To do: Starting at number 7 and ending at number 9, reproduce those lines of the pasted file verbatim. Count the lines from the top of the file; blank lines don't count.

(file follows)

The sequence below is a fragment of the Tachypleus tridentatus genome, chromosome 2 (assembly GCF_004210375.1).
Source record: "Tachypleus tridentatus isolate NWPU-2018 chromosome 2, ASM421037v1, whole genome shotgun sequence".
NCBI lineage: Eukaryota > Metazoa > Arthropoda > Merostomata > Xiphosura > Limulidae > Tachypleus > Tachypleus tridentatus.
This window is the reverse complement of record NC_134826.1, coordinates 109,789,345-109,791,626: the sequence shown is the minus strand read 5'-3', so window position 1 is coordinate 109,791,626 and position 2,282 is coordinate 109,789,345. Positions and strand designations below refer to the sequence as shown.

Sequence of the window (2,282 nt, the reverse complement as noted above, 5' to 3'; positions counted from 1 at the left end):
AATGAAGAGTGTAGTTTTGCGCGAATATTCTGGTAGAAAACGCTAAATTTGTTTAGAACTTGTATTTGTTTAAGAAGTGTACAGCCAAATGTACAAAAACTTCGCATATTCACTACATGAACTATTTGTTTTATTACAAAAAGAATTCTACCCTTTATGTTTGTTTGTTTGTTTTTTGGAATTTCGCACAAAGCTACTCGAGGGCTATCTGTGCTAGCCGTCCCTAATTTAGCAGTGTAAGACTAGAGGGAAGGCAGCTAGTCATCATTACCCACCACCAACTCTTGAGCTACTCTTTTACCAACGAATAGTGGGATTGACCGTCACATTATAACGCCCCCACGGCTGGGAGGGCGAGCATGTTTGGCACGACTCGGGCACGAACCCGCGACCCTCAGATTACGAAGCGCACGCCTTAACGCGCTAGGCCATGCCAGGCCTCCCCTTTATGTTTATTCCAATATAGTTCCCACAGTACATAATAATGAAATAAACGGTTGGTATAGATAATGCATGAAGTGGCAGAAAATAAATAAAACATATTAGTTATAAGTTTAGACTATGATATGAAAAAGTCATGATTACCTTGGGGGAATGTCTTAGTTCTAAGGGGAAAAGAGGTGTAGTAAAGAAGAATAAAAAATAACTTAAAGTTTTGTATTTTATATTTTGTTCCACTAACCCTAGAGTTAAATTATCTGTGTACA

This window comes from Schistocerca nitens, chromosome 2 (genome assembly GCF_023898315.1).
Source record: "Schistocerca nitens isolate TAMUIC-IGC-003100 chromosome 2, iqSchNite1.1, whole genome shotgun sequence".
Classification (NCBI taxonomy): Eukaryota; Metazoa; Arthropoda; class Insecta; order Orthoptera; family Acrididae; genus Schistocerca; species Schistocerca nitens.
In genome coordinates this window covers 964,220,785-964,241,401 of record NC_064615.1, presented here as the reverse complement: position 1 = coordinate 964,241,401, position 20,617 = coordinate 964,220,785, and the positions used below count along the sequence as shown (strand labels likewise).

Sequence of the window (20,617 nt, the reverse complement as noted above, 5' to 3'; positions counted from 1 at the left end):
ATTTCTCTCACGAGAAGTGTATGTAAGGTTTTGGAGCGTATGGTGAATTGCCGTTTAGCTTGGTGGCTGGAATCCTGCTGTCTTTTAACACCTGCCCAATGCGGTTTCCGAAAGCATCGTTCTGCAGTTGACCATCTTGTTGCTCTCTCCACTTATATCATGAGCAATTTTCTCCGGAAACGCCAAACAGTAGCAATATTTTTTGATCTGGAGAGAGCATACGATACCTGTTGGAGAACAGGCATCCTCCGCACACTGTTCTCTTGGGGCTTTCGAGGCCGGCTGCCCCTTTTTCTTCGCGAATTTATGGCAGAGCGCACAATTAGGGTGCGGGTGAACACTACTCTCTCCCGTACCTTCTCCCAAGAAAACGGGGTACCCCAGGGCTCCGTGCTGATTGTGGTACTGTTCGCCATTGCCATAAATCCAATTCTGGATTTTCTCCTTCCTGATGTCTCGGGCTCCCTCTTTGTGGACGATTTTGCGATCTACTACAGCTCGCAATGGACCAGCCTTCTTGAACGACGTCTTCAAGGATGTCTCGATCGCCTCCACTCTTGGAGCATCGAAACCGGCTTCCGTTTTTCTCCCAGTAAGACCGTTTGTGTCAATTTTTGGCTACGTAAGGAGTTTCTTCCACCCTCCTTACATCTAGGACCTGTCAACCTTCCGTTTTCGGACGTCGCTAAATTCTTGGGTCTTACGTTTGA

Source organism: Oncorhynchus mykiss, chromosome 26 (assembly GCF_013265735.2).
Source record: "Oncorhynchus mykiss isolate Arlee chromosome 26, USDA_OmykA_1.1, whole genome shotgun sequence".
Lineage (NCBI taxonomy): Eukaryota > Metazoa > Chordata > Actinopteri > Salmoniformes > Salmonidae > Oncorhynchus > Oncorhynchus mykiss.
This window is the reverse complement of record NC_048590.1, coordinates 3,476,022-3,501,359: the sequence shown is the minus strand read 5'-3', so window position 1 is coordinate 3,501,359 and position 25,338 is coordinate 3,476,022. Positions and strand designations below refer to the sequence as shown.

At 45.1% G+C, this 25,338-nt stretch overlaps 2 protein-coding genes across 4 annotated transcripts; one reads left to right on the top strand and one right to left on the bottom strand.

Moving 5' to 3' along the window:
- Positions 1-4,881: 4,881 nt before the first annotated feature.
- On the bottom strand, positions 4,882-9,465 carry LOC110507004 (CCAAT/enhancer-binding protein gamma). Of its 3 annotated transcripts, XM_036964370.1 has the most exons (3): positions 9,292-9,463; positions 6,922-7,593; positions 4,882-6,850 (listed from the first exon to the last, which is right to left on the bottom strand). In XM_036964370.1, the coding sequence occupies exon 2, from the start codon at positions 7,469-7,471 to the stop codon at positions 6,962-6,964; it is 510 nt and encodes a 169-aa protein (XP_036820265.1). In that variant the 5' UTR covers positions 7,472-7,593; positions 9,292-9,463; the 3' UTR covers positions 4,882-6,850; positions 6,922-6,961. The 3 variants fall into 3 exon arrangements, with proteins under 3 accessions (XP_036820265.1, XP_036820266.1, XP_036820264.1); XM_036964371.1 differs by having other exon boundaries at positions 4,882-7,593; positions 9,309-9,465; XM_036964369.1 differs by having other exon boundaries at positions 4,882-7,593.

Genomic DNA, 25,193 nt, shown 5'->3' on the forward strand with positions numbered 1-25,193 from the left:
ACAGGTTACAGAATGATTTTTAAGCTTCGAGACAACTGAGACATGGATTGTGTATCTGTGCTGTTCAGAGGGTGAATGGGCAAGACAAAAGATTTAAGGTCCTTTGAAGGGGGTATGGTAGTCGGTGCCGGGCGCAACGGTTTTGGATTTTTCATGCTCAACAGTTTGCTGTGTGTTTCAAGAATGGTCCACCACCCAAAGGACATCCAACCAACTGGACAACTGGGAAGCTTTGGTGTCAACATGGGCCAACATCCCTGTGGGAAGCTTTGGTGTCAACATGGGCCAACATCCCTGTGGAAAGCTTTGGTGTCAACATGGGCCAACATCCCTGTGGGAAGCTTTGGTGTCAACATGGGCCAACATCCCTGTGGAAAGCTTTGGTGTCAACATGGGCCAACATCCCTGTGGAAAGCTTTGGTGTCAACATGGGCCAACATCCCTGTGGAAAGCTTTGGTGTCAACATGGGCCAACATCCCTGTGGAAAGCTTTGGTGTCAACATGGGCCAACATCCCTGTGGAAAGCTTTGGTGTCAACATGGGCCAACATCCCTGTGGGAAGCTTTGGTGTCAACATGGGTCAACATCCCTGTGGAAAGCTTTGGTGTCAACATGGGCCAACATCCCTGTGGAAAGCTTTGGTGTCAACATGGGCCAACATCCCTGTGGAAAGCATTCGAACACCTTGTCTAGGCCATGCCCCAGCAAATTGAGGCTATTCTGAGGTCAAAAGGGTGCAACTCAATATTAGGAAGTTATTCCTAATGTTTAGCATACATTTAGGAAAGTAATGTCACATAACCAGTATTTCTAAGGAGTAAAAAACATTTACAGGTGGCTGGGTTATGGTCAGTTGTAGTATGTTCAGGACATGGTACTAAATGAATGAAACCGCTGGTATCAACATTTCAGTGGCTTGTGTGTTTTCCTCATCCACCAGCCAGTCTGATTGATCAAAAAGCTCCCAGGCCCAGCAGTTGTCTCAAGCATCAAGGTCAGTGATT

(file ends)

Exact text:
This window comes from Schistocerca nitens, chromosome 2 (genome assembly GCF_023898315.1).
Source record: "Schistocerca nitens isolate TAMUIC-IGC-003100 chromosome 2, iqSchNite1.1, whole genome shotgun sequence".
Classification (NCBI taxonomy): Eukaryota; Metazoa; Arthropoda; class Insecta; order Orthoptera; family Acrididae; genus Schistocerca; species Schistocerca nitens.